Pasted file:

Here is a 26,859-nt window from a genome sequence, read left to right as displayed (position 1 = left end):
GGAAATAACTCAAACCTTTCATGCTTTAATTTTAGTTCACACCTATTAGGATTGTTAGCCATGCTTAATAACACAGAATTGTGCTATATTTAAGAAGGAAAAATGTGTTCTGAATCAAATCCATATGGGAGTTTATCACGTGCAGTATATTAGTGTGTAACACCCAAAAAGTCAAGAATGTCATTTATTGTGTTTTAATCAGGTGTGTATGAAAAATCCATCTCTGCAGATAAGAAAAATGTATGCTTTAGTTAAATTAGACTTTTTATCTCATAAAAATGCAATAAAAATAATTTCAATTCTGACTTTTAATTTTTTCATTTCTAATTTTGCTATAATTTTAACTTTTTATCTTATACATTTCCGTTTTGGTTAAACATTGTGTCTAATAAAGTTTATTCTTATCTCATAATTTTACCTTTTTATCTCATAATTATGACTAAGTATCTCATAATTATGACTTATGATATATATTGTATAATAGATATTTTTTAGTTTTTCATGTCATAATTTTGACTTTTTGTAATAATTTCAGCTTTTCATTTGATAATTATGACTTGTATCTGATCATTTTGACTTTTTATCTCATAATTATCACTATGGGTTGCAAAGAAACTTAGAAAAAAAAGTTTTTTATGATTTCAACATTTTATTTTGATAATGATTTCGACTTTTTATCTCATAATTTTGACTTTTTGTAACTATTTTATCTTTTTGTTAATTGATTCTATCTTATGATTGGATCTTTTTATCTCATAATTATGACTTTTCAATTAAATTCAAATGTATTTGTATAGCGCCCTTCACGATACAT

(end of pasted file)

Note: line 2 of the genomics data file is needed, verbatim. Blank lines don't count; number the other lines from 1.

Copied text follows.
GGAAATAACTCAAACCTTTCATGCTTTAATTTTAGTTCACACCTATTAGGATTGTTAGCCATGCTTAATAACACAGAATTGTGCTATATTTAAGAAGGAAAAATGTGTTCTGAATCAAATCCATATGGGAGTTTATCACGTGCAGTATATTAGTGTGTAACACCCAAAAAGTCAAGAATGTCATTTATTGTGTTTTAATCAGGTGTGTATGAAAAATCCATCTCTGCAGATAAGAAAAATGTATGCTTTAGTTAAATTAGACTTTTTATCTCATAAAAATGCAATAAAAATAATTTCAATTCTGACTTTTAATTTTTTCATTTCTAATTTTGCTATAATTTTAACTTTTTATCTTATACATTTCCGTTTTGGTTAAACATTGTGTCTAATAAAGTTTATTCTTATCTCATAATTTTACCTTTTTATCTCATAATTATGACTAAGTATCTCATAATTATGACTTATGATATATATTGTATAATAGATATTTTTTAGTTTTTCATGTCATAATTTTGACTTTTTGTAATAATTTCAGCTTTTCATTTGATAATTATGACTTGTATCTGATCATTTTGACTTTTTATCTCATAATTATCACTATGGGTTGCAAAGAAACTTAGAAAAAAAAGTTTTTTATGATTTCAACATTTTATTTTGATAATGATTTCGACTTTTTATCTCATAATTTTGACTTTTTGTAACTATTTTATCTTTTTGTTAATTGATTCTATCTTATGATTGGATCTTTTTATCTCATAATTATGACTTTTCAATTAAATTCAAATGTATTTGTATAGCGCCCTTCACGATACAT